First let’s start with a book I randomly found whilst wandering the Barnes & Noble. You know I believe everything happens for a reason, and I know there is a reason I found this.
How To Blog A Book by Nina Amir is a great guide on exactly that-blogging, getting your brand out, promotion, and of course writing post by post to form your book. I tend to skip around when I read books like this and the first chapter I began with was ” Driving Traffic (Readers) To Your Blog”. I instantly sat down at the computer to follow her advice and found that I wasn’t cataloged on one of the largest blog cataloging websites, Technorati.
I instantly Googled the heck out of what RSS feeds were and how they worked. I learned that there is also a difference between how WordPress.com vs WordPress.org handle such things thus the possible oversight from large cataloguers such as Technorati. I instantly signed up for an account and was given a code (something like this: GU2QBEXFEKJS ) in order for them to make sure the website was indeed mine and they could list me correctly. WHEW!!! This seemed important!!!
I also learned about copyright, how to link the story and blog properly for the most exposure, and of course networking. This is a great book for anyone from beginners to those more well versed in blogging and writing. There is always something to be learned and always something we could have missed!
Writing Down The Bones by Natalie Goldberg is certainly a book that I will keep within arms reach. She has a way of writing that is not only calming, but inspiring. It’s not a technical book about structure and grammar, it’s a book about allowing yourself to be creative, allowing yourself to write and well…Freeing The Writer Within.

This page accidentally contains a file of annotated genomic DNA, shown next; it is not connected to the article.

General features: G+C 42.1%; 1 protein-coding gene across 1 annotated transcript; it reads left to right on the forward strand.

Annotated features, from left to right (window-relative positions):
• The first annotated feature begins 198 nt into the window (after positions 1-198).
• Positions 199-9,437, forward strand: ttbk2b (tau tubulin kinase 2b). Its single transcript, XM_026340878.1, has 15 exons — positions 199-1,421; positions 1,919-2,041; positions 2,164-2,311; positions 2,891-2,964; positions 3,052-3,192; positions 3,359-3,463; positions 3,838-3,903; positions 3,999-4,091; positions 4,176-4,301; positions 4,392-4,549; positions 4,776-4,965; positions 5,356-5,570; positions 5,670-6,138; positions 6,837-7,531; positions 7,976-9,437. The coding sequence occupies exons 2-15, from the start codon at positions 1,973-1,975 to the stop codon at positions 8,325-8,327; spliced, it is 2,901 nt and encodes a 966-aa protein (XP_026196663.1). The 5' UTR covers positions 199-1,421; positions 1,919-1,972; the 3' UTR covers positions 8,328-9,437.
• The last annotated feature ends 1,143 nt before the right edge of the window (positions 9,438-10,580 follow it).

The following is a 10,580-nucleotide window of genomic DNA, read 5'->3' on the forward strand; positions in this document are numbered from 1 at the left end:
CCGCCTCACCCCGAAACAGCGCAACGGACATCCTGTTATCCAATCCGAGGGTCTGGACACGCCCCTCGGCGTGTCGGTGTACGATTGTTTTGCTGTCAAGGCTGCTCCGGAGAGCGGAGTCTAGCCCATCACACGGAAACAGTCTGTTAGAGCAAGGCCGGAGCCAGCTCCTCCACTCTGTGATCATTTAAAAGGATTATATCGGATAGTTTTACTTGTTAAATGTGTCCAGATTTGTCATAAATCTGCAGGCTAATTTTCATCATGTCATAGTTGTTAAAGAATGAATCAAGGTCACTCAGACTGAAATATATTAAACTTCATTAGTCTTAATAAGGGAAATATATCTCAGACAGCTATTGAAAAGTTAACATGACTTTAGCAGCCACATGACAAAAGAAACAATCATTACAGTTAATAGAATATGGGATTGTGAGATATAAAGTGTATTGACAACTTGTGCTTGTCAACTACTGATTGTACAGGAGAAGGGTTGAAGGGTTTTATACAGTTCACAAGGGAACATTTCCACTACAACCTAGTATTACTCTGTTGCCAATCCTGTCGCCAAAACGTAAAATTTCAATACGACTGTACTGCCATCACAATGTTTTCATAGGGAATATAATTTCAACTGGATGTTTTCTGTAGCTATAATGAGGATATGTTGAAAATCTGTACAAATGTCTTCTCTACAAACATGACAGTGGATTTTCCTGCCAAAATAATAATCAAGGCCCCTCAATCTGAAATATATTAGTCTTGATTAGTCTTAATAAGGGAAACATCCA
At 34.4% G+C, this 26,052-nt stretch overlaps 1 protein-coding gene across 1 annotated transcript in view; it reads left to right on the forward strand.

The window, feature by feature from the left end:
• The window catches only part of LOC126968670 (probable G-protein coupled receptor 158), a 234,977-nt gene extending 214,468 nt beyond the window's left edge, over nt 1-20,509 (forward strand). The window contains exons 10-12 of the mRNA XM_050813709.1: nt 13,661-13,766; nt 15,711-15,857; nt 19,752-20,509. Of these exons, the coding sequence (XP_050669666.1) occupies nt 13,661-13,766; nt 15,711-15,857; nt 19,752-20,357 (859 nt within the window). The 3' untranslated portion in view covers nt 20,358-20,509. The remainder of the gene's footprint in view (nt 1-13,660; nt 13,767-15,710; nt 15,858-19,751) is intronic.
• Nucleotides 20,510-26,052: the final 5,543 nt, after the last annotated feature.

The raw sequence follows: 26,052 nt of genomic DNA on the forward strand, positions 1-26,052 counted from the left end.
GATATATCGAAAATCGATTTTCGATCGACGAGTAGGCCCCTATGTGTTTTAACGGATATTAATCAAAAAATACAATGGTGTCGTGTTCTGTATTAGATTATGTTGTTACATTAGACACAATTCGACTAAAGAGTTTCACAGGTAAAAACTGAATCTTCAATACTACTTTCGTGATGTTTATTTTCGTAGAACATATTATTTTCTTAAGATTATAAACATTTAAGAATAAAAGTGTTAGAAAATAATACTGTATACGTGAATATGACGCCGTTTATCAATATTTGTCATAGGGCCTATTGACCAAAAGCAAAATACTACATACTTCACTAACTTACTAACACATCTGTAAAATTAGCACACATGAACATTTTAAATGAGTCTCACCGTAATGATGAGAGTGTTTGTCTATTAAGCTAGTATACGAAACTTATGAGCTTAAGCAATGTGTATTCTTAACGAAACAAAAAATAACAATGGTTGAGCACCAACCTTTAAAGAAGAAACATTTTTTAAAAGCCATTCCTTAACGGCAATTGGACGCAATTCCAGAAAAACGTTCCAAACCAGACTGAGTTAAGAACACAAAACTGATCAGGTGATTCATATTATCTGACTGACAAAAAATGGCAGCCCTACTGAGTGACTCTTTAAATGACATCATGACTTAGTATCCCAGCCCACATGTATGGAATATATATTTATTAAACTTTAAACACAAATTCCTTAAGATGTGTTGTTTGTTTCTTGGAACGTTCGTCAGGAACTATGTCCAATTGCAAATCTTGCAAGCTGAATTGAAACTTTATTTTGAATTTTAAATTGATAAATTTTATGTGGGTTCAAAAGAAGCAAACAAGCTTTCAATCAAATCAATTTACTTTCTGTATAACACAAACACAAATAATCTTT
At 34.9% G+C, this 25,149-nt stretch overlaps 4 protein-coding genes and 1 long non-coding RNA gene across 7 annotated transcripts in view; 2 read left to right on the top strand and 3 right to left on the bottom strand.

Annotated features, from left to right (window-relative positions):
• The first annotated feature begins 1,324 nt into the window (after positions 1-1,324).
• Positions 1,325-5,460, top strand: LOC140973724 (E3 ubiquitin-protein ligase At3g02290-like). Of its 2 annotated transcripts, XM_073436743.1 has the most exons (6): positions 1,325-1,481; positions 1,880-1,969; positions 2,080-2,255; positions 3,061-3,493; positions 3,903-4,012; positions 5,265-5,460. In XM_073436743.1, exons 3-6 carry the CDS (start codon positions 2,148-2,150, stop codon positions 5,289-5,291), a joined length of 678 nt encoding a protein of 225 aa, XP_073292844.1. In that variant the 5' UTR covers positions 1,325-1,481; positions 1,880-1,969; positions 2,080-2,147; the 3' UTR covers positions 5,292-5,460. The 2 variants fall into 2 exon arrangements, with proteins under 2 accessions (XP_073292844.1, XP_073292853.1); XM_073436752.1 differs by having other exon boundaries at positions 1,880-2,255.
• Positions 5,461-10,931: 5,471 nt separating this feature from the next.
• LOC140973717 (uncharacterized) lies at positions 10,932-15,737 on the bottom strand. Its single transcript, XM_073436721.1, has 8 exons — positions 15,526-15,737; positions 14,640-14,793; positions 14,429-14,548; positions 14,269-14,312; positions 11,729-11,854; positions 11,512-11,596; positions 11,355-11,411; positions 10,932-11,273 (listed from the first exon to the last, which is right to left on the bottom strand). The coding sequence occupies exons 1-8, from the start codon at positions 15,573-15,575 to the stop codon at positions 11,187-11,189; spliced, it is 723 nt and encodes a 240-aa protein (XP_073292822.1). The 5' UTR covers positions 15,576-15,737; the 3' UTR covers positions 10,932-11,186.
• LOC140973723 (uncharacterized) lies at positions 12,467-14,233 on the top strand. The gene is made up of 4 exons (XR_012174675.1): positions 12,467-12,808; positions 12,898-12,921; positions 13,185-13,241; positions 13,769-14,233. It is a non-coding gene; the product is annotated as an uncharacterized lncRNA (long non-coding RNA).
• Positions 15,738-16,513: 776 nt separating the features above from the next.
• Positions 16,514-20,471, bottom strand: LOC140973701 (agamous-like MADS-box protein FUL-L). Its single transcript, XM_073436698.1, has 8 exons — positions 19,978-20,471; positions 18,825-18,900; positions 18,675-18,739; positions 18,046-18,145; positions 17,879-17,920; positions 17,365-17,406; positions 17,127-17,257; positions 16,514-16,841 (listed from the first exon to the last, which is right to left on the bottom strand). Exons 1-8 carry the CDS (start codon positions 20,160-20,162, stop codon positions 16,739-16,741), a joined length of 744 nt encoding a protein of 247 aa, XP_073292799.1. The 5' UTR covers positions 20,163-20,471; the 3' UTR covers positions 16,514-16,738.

Though this book’s chapters can be read at random, as she mentions, it seems to be one of the few books of this sort that I have read from cover to cover. Perhaps because I don’t want to miss even one “a-ha” moment. Trust me, I have had a lot of them. The wisdom behind her words is amazingly simple, but yet most of us are so wrapped up in our ways of structure, that we have forgotten to just let the words flow and become the pen and paper itself. I highly recommend this for everyone to read!
Eat, Shoots & Leaves by Lynne Truss is a book that was recommended to me for years, but yet I only recently bought it on a whim. I have no idea why I procrastinated. Perhaps it was because, being a grammar bully myself, I was afraid it would make me worse. The reason I finally gave in is because when I saw it on the shelf and read the back cover, it made me laugh out loud…OUT LOUD! What’s not to love about that?
Not only is this a fun book, but it gives a bit of history as to why certain punctuation came about. It also points out the subtle…or not so subtle differences in British and American culture. It’s a great reminder to stand tall and be proud of my grammar OCD and not fall into today’s texting jargon and shortcuts in my every day writing.
Stephen King’s On Writing: A Memoir Of The Craft was a must have for me. It not only details what makes him tick as a writer, but also hints as to how to keep going even if you feel like you are running into that proverbial brick wall. From childhood to his adult life, he pinpoints his struggles and his motivation for becoming who he is today. It gives us a peek into the Stephen King brain and makes us understand a bit more about why he writes as he does.
It’s certainly an inspiring work and worth the read for all walks of writer whether you are a fan of his works or not. Again, insights from others will broaden your own horizons if you welcome them with open arms. So…let’s get to work!!!